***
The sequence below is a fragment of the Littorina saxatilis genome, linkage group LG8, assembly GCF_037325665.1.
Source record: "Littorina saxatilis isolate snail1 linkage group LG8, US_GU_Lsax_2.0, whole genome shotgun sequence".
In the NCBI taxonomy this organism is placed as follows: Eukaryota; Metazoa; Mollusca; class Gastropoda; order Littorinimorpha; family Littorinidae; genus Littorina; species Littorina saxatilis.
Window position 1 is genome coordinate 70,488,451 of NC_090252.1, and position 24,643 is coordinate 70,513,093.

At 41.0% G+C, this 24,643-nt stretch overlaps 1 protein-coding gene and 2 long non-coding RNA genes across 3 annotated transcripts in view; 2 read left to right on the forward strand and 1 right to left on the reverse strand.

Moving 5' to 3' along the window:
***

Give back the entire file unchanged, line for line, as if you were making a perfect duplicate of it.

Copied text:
The sequence below is a fragment of the Littorina saxatilis genome, linkage group LG8, assembly GCF_037325665.1.
Source record: "Littorina saxatilis isolate snail1 linkage group LG8, US_GU_Lsax_2.0, whole genome shotgun sequence".
In the NCBI taxonomy this organism is placed as follows: Eukaryota; Metazoa; Mollusca; class Gastropoda; order Littorinimorpha; family Littorinidae; genus Littorina; species Littorina saxatilis.
Window position 1 is genome coordinate 70,488,451 of NC_090252.1, and position 24,643 is coordinate 70,513,093.

At 41.0% G+C, this 24,643-nt stretch overlaps 1 protein-coding gene and 2 long non-coding RNA genes across 3 annotated transcripts in view; 2 read left to right on the forward strand and 1 right to left on the reverse strand.

Moving 5' to 3' along the window: